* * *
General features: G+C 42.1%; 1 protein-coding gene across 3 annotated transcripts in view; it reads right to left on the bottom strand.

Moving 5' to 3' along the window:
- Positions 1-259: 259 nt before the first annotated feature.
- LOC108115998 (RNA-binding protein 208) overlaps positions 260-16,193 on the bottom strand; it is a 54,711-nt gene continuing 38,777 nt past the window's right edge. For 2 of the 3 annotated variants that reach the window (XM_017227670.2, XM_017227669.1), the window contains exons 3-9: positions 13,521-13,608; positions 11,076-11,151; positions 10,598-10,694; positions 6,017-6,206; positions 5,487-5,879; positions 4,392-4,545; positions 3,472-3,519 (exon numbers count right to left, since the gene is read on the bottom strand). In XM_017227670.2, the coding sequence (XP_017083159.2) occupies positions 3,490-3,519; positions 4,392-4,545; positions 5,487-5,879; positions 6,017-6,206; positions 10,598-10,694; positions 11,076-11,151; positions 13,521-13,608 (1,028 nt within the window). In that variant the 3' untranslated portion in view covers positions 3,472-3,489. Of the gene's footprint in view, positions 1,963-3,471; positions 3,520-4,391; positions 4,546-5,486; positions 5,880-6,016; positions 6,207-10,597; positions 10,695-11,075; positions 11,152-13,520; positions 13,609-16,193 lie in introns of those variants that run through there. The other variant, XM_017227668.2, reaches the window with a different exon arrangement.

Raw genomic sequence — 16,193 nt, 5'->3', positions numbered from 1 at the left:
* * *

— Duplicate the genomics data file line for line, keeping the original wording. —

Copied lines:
General features: G+C 42.1%; 1 protein-coding gene across 3 annotated transcripts in view; it reads right to left on the bottom strand.

Moving 5' to 3' along the window:
- Positions 1-259: 259 nt before the first annotated feature.
- LOC108115998 (RNA-binding protein 208) overlaps positions 260-16,193 on the bottom strand; it is a 54,711-nt gene continuing 38,777 nt past the window's right edge. For 2 of the 3 annotated variants that reach the window (XM_017227670.2, XM_017227669.1), the window contains exons 3-9: positions 13,521-13,608; positions 11,076-11,151; positions 10,598-10,694; positions 6,017-6,206; positions 5,487-5,879; positions 4,392-4,545; positions 3,472-3,519 (exon numbers count right to left, since the gene is read on the bottom strand). In XM_017227670.2, the coding sequence (XP_017083159.2) occupies positions 3,490-3,519; positions 4,392-4,545; positions 5,487-5,879; positions 6,017-6,206; positions 10,598-10,694; positions 11,076-11,151; positions 13,521-13,608 (1,028 nt within the window). In that variant the 3' untranslated portion in view covers positions 3,472-3,489. Of the gene's footprint in view, positions 1,963-3,471; positions 3,520-4,391; positions 4,546-5,486; positions 5,880-6,016; positions 6,207-10,597; positions 10,695-11,075; positions 11,152-13,520; positions 13,609-16,193 lie in introns of those variants that run through there. The other variant, XM_017227668.2, reaches the window with a different exon arrangement.

Raw genomic sequence — 16,193 nt, 5'->3', positions numbered from 1 at the left: